And he spoke with great fervor and taught about Jesus accurately, though he knew only the baptism of John. (Acts 18:25)
When she first knew it was called a “spelling bee,” she was confused. What did bumblebees have to do with words anyway? I mean, even bumblebee was easy to spell—just as it sounded! But on the day she approached the platform, she was ready to face competition head-on. She had studied and run practice drills with her mom Only once was she stumped by a word, and she made sure she now knew that one inside and out: p-r-e-s-t-i-d-i-g-i-t-a-t-i-o-n. (She didn’t really know what it meant, but at least she could spell it!)
Apollos was an excellent student, well-versed in the Scriptures he had grown up studying as a Jewish boy. And he was trained as an eloquent orator of the teachings. But while he had been taught some things about salvation through Jesus, he had not yet experienced Christ and the infilling of the Holy Spirit. He knew about Christ and knew the prophecies of Messiah, but he did not yet know Jesus. It would be in this new community that he would discover saving grace.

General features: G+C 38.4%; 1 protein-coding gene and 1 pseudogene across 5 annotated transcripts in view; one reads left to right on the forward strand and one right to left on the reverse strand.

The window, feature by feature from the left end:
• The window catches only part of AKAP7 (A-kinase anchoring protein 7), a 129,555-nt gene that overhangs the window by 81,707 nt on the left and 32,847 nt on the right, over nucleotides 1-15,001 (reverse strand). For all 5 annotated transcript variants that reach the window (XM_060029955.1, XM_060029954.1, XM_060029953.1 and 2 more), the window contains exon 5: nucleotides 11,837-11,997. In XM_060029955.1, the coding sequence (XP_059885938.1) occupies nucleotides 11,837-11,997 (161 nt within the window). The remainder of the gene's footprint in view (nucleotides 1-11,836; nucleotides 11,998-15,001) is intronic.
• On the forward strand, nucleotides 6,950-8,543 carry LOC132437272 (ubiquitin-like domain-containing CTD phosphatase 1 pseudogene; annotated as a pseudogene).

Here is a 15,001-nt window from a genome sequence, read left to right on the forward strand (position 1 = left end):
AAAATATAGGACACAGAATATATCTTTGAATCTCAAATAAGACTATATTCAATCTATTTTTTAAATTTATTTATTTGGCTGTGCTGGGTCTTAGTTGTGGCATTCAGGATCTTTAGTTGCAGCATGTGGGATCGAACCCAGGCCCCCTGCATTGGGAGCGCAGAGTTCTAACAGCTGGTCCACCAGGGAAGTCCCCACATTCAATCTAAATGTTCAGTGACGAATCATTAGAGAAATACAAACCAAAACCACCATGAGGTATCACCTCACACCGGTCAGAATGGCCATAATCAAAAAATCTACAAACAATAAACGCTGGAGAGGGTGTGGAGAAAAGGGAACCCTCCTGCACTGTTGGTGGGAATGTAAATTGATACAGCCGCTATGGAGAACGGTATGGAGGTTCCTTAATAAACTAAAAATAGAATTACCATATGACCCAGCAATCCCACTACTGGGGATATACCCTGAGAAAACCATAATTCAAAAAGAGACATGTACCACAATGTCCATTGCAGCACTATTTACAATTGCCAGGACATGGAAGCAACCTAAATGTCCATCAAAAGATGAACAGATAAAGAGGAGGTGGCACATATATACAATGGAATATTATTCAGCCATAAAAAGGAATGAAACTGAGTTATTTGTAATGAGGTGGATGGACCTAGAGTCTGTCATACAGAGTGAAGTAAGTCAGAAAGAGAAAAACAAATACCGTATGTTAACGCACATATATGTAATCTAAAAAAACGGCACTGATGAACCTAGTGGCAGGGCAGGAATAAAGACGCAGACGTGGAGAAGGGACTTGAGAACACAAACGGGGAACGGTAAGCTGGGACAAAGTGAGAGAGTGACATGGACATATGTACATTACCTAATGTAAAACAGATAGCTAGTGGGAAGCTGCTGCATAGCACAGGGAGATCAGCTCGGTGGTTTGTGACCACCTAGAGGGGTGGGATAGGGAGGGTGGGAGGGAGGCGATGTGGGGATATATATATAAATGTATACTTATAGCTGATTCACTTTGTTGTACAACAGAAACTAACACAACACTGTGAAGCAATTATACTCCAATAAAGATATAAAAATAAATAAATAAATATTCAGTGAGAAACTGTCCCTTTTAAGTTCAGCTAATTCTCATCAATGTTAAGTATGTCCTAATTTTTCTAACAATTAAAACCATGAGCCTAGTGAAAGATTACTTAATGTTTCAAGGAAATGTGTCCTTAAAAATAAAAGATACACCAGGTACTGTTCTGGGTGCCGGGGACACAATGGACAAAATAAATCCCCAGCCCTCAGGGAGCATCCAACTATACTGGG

How often do we teach about things we haven’t experienced? The gospel is to be leaned into and lived, not just spoken about. As we disciple others, may we always be open to God’s revelation through his Word, by his Spirit, that we may truly share the grace that we know ourselves.
Be open to God’s revelation in our lives through his living Word.
Elizabeth Rhyno is a wife, mom, and pastor of relational arts at Waterline [Wesleyan] Church. Elizabeth chooses to pursue the Lord and lean into his heart for community.
© 2020 Wesleyan Publishing House. Reprinted from Light from the Word. Used by permission. Scriptures taken from the Holy Bible, New International Version®, NIV®.